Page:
Somalia offers amnesty to al-Shabab fighters

Government gives fighters 45 days to take up offer, security minister says, after US strike targeted group's leader.

Last updated: 03 Sep 2014 22:39
Email Article
Print Article
Share article
Send Feedback
Somali forces, backed by African Union troops, have launched an offensive on al-Shabab's strongholds [AFP]

Somalia's government has offered an amnesty to fighters with al-Shabab, the armed group whose leader was reportedly targeted on Monday night in a US air strike.

Following a cabinet-level security meeting, Somali authorities gave al-Shabab fighters 45 days to take up the offer, Security Minister Khalif Ahmed Ereg told reporters on Wednesday in the Somali capital of Mogadishu.

He said the government "will create a better livelihood to build their future for those who meet the deadline".

The offer of amnesty comes after a US air strike that targeted al-Shabab leader Ahmed Abdi Godane, whose fate remains unclear as Washington and Somali officials assess the outcome of the attack.

Somali forces, backed by African Union troops, last week launched an offensive on al-Shabab's last strongholds in southern Somalia, where the fighters are accused of plotting attacks across Somalia that have left scores dead this year.

Al-Shabab is believed to have thousands of fighters in its ranks, fighting to impose Sharia law on Somalia, but the group faces increasing military pressure from African Union forces that helped to oust the group from Mogadishu in 2011.

Al-Shabab has since resorted to tactics that include suicide bombings and assassinations of government officials.

Godane, the group's spiritual leader, claimed responsibility for a deadly attack a year ago on an upscale mall in neighbouring Kenya, whose government has sent its army troops to fight al-Shabab in Somalia.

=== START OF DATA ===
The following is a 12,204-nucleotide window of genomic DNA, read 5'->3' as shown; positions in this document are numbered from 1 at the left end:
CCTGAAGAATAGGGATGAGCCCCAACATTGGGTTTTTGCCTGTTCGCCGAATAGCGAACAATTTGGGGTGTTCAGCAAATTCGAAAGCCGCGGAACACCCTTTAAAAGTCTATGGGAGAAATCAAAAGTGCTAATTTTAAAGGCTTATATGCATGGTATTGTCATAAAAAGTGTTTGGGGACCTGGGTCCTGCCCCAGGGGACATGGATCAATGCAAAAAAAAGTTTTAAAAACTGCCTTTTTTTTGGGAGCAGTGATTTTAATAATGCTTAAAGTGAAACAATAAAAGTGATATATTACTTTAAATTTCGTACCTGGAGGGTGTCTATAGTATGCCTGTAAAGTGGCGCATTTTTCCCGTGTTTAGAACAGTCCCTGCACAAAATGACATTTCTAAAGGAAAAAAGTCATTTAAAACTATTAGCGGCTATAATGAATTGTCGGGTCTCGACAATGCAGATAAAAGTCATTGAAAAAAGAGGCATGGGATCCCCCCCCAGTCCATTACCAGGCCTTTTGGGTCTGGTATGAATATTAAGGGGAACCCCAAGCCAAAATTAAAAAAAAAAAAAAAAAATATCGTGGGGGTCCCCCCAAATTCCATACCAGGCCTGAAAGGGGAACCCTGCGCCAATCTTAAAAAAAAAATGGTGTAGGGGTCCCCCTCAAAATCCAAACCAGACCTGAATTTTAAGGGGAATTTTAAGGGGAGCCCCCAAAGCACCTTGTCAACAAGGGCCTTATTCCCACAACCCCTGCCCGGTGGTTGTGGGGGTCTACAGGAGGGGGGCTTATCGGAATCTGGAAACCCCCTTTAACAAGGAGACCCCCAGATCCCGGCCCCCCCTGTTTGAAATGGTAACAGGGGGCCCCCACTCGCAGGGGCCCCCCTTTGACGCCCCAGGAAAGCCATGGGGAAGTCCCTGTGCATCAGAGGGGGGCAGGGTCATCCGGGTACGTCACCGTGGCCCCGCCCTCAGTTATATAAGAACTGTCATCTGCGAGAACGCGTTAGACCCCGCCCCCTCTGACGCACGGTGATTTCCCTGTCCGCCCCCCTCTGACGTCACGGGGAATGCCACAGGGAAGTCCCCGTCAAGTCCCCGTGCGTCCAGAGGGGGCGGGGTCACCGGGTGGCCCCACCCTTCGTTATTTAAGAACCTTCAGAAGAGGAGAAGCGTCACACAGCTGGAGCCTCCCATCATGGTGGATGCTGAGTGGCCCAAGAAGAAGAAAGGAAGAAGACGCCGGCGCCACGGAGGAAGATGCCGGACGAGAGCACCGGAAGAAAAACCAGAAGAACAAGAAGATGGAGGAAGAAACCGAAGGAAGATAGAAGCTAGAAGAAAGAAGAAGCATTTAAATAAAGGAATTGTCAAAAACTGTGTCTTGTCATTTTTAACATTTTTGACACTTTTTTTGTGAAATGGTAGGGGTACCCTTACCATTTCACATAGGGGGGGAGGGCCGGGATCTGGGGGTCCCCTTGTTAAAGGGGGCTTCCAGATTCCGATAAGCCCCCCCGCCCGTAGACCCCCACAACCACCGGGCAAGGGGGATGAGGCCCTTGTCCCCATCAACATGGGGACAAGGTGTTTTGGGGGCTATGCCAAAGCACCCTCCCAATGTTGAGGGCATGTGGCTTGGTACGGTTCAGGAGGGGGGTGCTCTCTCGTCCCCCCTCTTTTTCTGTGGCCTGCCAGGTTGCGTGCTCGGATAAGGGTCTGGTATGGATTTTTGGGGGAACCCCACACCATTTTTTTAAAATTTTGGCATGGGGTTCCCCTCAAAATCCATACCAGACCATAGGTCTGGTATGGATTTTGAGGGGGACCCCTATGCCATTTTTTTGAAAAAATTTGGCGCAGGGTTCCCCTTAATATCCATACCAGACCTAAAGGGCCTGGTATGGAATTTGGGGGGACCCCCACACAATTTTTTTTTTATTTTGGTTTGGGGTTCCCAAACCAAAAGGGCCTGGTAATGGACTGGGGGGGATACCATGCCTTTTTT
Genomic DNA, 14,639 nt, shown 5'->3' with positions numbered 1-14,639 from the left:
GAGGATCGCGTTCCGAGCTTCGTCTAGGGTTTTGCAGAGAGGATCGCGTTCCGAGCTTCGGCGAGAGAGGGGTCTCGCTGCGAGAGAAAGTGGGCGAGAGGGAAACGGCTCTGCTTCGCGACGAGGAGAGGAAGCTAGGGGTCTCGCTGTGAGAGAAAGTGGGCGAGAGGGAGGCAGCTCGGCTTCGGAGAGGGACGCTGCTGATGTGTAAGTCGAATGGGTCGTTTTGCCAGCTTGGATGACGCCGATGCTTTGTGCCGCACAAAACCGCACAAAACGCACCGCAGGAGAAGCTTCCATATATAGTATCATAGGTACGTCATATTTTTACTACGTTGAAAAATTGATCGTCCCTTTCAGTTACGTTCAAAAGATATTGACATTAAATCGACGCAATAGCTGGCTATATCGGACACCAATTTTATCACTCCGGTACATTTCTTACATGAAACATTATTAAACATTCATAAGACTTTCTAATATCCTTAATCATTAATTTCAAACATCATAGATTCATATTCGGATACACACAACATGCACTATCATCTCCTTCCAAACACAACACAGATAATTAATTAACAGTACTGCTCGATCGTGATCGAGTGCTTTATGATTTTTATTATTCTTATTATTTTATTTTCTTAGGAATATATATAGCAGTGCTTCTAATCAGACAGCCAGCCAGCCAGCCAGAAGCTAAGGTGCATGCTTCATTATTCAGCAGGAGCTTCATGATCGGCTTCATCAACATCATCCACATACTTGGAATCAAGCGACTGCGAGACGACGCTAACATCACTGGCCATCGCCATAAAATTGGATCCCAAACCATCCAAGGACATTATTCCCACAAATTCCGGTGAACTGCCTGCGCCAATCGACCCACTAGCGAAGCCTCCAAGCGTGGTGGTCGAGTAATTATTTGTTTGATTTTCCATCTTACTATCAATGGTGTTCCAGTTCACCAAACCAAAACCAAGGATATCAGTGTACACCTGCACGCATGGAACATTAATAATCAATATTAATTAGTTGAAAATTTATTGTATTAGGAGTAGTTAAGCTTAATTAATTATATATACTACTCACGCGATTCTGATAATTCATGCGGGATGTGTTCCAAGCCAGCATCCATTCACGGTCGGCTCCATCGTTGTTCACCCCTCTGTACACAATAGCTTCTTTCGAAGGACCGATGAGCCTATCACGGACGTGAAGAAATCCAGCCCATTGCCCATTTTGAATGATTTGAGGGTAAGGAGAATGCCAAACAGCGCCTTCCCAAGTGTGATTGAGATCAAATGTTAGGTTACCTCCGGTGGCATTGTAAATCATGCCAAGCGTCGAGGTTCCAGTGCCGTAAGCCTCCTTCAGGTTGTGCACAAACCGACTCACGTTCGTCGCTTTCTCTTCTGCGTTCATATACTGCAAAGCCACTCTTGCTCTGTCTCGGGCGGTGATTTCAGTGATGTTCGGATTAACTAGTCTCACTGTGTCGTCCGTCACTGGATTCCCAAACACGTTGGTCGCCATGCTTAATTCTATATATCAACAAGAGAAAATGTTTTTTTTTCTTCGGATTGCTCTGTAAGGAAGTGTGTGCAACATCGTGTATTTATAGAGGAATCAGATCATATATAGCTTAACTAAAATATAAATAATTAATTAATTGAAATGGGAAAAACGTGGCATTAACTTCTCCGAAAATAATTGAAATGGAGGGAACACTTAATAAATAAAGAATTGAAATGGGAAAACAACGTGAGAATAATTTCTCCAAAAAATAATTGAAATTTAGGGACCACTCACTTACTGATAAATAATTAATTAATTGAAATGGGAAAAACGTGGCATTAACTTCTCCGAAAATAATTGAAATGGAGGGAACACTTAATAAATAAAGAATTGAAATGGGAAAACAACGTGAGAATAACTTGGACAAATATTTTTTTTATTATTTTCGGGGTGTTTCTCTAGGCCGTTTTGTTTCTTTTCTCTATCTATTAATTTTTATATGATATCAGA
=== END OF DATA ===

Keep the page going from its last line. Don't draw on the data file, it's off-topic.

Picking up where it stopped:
Somali authorities are trying to verify whether Godane, 37, was killed or wounded in the US strike, government spokesman Ridwaan Abdiwali said on Wednesday.

Al-Shabab remains strong in some parts of southern Somalia, including the coastal city of Barawe, and Abdiwali noted that it may take some time before there is confirmation about Godane's fate.

Godane, also known as Mukhtar Abu Zubeyr, was publicly named as leader of al-Shabab in December 2007 and has since exercised command responsibility for the group's operations across Somalia, according to the National Counterterrorism Center.

Under his direction the Somali fighters forged an alliance with al-Qaeda, and in 2012 the US offered a reward of up to $7 million for information leading to his arrest.


Email Article
Print Article
Share article
Send Feedback
Featured on Al Jazeera
At least 25 tax collectors have been killed since 2012 in Mogadishu, a city awash in weapons and abject poverty.
Tokyo government claims its homeless population has hit a record low, but analysts - and the homeless - beg to differ.
3D printers can cheaply construct homes and could soon be deployed to help victims of catastrophe rebuild their lives.
Lack of child protection laws means abandoned and orphaned kids rely heavily on the care of strangers.
Booming global trade in 50-million-year-old amber stones is lucrative, controversial, and extremely dangerous.
Legendary Native-American High Bird was trained in ancient warrior traditions, which he employed in World War II.
Hounded opposition figure says he's hoping for the best at sodomy appeal but prepared to return to prison.
Fears of rising Islamophobia and racial profiling after two soldiers killed in separate incidents.
Group's culture of summary justice is back in Northern Ireland's spotlight after new sexual assault accusations.